Abstract 4176: No Protection Against New Cardiac Events of a High Omega-3 Index in Patients Presenting with an Acute Coronary Syndrome
Objectives: Previous studies evaluating the association between n-3 fatty acids (FAs) and coronary heart disease suggest that their main effect might be a reduction in the risk of fatal myocardial infarction (MI) and sudden death. This protective effect seems to be related to a direct stabilizing effect of n-3 FAs on the myocardium itself. Red blood cell EPA + DHA (expressed as percent of total FAs; the Omega-3 Index) has recently been found to be a good surrogate for the cardiac content of omega-3 FAs and may serve as an independent risk factor for cardiac events. We examined the long-time prognostic value of the Omega-3 Index in a coastal population surviving an acute coronary syndrome (ACS).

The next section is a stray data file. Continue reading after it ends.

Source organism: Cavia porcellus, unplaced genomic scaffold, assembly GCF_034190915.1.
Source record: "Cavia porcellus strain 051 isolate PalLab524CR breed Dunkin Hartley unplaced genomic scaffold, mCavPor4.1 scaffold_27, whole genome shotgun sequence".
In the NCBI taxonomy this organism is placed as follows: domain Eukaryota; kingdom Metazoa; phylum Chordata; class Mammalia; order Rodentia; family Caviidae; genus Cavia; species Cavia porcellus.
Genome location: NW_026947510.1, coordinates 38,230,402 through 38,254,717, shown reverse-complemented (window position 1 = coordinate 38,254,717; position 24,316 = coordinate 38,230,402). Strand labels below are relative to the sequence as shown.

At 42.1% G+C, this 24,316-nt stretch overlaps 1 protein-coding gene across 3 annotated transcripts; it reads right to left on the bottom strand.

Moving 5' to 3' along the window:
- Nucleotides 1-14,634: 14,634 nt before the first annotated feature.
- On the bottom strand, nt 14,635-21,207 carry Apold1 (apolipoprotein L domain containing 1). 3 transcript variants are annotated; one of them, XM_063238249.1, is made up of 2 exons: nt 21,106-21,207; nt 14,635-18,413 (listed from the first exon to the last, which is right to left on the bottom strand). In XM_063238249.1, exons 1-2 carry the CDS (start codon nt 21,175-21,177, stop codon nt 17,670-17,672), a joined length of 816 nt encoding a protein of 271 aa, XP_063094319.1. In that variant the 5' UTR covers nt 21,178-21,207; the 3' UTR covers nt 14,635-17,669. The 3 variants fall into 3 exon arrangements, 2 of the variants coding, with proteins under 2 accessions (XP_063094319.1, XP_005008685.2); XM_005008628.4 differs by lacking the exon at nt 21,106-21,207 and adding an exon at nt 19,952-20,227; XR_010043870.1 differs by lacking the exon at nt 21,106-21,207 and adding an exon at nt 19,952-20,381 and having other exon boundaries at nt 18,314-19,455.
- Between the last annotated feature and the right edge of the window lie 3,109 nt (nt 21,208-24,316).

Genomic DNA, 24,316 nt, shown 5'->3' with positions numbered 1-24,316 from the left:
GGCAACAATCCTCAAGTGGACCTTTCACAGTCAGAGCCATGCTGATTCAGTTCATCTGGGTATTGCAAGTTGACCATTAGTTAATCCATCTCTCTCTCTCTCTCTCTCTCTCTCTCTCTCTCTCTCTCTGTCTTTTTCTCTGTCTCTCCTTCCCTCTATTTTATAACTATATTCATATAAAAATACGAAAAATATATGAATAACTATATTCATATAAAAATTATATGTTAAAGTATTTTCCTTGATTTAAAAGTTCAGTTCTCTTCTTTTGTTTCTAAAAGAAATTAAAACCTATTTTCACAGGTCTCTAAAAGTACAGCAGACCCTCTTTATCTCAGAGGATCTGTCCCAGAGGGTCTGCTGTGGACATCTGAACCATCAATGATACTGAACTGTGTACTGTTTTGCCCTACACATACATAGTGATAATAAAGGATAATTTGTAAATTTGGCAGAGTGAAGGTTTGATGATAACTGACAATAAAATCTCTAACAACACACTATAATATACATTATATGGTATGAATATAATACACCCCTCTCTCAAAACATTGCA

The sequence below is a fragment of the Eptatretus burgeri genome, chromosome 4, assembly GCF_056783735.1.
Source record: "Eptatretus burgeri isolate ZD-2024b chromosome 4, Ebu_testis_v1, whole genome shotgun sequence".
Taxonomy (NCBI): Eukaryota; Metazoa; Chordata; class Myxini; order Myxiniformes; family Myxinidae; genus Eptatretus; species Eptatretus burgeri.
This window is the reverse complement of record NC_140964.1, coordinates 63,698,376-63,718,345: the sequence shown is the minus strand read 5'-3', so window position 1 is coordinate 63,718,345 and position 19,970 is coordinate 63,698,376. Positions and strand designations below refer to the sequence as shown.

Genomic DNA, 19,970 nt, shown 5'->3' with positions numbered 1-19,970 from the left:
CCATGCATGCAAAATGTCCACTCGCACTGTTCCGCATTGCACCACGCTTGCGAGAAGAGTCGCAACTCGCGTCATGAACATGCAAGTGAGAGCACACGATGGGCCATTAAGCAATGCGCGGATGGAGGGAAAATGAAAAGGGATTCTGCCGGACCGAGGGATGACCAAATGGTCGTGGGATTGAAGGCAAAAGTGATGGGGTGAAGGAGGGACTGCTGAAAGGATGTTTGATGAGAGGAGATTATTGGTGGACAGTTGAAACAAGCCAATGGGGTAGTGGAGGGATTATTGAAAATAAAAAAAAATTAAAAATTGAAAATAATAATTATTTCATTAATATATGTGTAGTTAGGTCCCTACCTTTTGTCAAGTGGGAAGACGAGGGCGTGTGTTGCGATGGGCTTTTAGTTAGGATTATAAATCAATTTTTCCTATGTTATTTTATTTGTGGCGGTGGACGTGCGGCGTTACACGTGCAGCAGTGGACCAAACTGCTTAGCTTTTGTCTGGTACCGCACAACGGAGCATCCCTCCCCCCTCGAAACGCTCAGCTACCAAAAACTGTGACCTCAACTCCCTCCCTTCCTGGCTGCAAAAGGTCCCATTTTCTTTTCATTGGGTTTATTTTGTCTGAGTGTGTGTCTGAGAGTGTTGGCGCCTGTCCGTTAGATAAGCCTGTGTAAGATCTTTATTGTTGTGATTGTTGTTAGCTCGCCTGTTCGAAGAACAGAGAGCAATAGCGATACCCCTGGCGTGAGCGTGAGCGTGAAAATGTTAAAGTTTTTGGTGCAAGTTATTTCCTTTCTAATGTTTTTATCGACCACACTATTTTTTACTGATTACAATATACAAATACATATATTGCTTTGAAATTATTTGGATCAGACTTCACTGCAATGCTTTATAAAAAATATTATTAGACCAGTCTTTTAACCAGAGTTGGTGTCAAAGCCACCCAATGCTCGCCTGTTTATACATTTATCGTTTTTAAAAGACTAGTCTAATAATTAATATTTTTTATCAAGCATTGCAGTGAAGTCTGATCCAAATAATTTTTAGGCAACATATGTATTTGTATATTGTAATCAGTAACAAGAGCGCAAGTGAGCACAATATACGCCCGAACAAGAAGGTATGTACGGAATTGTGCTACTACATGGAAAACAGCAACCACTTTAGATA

Methods: The Omega-3 Index was measured at admission in 466 patients hospitalized with ACS. During a follow-up time of two years, recurrent MI (defined as a TnT > 0.05 with a typical MI presentation) and all-cause mortality was registered. Odds ratios (OR) for new events were computed across quartiles of the Omega-3 Index; Q1 < 5.24 %, Q2 [5.24- 6.385 %], Q3 [6.385–7.89 %] and Q4 ≥ 7.89%.
Results: Follow-up event-rates are given in Table 1⇓. Comparing Q4 to Q1 the univariate analysis gives an OR of 1.03 (p = 0.787) for re-MI, 0.90 (p= 0.328) for all-cause mortality and 0.95 (p= 0.556) for the combined endpoint of re-MI and/or death after two years of follow-up.
Conclusion: A high Omega-3 Index had no protective effect against new cardiac events and/ or death in this cohort of Norwegian ACS patients. This might be related to the very high intake of fish in this costal population, with the level of n-3 FAs exceeding a threshold limit beyond which no further protection can be demonstrated.